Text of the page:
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Tajines, Couscous and sweet mint tea

sunny 27 °C
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Es Salaam Alaykum / Hurroh

Our trusty sleazyJet delivered us Marrakesh with good humour: "Please ensure you take your luggage, belongs and children off the plane - we don't want them" but unlike our Belfast Ryanair flights, delivered the typical each-man-for-himself budget airline experience. After selecting The World's Longest Immigration Line (others zipping to freedom as we waited on what must have been an extremely thorough officer), and paying the expected Welcome, Naive Tourist taxi fare, we arrived near the main square of Marrakesh, Djemaa El-Fna.

Overwhelming was an understatement. As soon as we hopped out of our Grande Taxi, backs already groaning with our over-packed bags, we were hit with the sounds, smells and buzz that is Morocco - Arabic music blaring from flourescent-lit shops selling fake everything; spicy kebabs filling our nostrils; and dodging the crowd that either walked, motorbiked or pedal biked, all without collision. Did we say we were exceptionally out of place?

Our Riad (courtyard hotel) was located in the souqs - winding market lanes crammed with stalls selling beautiful ceramics, carpets, spices and small animals, however on actually studying our Google Map, it turned out the map was completely wrong. So, armed with our taxi driver's scrawled map we tried finding our Riad - you can guess how that went. Finally we gave in and reluctantly allowed two small boys to lead us to our Riad, who then snubbed the Chupa Chups that Jac offered.

Much to our delight we discovered that most Moroccans parlent Français, however their keyboards speak Arabic.

Our days were spent exploring the souqs, being invited in by vendors to smell (and sneeze at) all the different spices, including some that were Viagra and anti-Viagra (surely the latter is just Margaret Thatcher naked on a cold day?) and indulging in the fine art of haggling over NZ50c - it's all in the win, with perspective of course. Actually, unlike other cultures experienced, Morrocans are a very easy-going and non-aggressive, who are happy to desist after you say 'La, shukran' or 'non, merci' and often reply with a genuine, 'Pas de problem'. However there were frequent calls of 'Ni Hao!' or 'Konichi Wa!' which surely must have been directed to Chalky.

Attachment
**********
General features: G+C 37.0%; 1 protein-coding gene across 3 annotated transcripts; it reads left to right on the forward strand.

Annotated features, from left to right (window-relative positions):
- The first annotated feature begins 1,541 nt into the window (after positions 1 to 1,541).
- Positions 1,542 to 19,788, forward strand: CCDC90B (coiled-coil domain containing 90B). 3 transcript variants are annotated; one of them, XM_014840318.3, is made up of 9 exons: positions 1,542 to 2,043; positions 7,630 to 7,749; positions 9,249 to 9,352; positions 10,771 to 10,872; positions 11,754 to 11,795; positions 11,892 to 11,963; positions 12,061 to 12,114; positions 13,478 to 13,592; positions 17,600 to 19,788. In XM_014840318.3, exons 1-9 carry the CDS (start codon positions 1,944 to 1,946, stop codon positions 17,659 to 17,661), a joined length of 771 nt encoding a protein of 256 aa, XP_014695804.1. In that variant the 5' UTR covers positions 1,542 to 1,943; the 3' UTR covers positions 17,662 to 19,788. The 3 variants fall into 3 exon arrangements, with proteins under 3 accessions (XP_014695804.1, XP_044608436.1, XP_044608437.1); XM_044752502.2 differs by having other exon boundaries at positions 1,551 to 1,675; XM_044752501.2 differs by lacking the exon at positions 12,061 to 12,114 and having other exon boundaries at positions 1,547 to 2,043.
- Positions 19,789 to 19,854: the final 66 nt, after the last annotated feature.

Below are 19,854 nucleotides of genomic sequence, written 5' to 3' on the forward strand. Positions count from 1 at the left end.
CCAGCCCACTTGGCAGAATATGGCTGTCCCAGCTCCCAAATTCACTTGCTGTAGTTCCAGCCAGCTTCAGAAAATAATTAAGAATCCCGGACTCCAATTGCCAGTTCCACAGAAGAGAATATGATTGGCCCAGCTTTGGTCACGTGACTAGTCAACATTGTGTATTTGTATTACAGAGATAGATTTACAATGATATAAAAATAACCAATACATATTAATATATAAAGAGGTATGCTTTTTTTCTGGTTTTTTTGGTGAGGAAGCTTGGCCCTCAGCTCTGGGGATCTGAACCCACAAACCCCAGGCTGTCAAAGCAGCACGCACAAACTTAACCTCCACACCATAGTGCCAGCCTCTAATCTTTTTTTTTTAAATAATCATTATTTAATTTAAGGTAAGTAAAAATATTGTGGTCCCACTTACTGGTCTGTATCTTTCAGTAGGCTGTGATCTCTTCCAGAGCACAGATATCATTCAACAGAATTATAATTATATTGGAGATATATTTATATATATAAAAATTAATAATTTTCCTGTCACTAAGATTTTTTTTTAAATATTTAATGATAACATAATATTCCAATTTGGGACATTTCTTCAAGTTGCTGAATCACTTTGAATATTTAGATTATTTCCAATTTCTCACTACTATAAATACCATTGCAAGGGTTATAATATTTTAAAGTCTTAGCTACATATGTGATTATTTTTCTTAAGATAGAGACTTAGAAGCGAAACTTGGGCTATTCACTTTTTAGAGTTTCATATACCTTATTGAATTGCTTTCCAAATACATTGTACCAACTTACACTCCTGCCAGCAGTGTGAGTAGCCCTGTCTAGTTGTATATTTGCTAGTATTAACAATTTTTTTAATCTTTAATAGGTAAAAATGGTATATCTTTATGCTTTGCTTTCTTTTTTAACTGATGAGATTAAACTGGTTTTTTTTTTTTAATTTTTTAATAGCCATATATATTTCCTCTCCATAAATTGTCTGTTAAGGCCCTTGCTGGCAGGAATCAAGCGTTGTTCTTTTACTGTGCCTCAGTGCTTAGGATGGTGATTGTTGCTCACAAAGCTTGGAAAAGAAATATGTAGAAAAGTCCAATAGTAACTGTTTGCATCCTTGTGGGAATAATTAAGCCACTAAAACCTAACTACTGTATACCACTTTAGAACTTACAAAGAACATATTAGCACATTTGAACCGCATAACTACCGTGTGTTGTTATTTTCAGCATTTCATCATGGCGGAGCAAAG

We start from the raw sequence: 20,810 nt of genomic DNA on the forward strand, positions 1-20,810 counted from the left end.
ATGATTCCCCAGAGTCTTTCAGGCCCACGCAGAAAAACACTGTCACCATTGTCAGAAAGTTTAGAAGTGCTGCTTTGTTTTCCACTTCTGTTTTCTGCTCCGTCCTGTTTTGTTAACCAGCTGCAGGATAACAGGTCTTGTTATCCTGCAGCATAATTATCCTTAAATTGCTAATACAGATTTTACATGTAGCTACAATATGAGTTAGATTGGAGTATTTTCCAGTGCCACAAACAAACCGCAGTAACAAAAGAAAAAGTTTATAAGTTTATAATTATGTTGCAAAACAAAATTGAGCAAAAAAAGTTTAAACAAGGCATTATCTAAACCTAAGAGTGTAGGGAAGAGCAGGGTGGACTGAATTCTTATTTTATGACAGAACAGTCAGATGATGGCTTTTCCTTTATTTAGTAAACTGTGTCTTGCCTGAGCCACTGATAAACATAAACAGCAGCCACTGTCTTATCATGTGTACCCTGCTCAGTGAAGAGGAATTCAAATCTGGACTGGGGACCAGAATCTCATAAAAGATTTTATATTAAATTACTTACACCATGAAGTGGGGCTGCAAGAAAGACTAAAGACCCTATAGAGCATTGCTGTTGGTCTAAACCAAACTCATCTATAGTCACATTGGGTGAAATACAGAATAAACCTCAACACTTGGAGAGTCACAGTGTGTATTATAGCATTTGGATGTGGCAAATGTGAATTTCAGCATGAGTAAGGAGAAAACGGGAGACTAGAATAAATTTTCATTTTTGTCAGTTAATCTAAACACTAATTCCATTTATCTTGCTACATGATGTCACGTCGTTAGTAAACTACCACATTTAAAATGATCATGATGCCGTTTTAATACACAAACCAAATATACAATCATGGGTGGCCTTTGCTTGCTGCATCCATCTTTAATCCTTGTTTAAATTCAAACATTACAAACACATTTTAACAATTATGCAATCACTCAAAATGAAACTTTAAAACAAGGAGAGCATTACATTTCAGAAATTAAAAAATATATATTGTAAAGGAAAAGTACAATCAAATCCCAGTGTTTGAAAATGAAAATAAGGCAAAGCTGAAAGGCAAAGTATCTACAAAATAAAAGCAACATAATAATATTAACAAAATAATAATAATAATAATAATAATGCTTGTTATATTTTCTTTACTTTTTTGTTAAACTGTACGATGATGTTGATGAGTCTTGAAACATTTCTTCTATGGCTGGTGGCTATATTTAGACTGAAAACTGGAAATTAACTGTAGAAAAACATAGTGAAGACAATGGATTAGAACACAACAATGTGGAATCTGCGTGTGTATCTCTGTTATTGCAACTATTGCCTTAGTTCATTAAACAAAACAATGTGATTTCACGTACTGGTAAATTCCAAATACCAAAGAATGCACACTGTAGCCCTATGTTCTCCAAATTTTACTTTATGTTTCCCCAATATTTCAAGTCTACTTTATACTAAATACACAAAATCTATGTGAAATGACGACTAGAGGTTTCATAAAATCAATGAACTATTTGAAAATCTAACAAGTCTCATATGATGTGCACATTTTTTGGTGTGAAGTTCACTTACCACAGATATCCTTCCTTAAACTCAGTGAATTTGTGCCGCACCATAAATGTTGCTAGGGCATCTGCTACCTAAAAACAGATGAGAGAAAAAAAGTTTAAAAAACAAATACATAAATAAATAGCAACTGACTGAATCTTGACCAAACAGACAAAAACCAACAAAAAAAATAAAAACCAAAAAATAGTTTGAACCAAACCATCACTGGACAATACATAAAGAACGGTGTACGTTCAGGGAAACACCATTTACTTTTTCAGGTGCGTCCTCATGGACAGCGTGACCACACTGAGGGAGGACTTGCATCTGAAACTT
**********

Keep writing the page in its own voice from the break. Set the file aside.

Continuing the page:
Lunches consisted of tajines or couscous with mutton or chicken, and dinners were eaten in Djemaa El-Fna: skewered meats, bread, dips and olives, snail soup (just like mushrooms, but complete with face) and other goodies served on cutlery/dishes that you just knew had not seen a good wash since they were packed at the factory. Every evening Djemaa El-Fna springs up small makeshift restaurants, stands packed with dried fruits, fresh orange juice, and crowds of locals gambling or watching storytellers act out traditional tales to Arabesque music and dancing.

We decided to visit the Ourika Valley, near the Atlas Mountains, where we did some impromptu and unexpectedly tough rock climbing to see waterfalls and collect quartz. Not only did we discover muscles in our backs, arms, legs, and hell, little fingers that never existed, but we also seriously lagged our guide, Jamal who leapt gracefully up and down the mountain. We'd met Jamal while walking past his shop, and he guessed we were from New Zealand. He was such a lovely and gracious man, who is a devout Muslim - he dashed off a few times to pray, once entrusting us with his shop to mind, much to Mavis' delight... never have so many locals and tourists alike pulled double-takes at the small, Chinese woman dressed in Kathmandu, trying to entice visitors with "Bonsoir, entrez s'il vous plait?".

After being enchanted by Marrakesh, we decided to head to Meknes and booked a 7-hour bus north. Except it wasn't 7 hours, but more like 10. It was comfortable yes, but had highlights such as men hopping on to serve us long, impassioned pleas for money or Koranic sermons; and the delightful experience of having a local woman cradling a toddler have intermittent and loud screaming matches with the driver over the fact her husband was left behind at one of the stops. Every time the bus stopped it in fact, reminded her. Luckily they were reunited some hours later, where the he caught up with the bus somehow.

Tired and weary we finally arrived at a very rainy Meknes.

Posted by JacChalky 02:33 Archived in Morocco Tagged round_the_world

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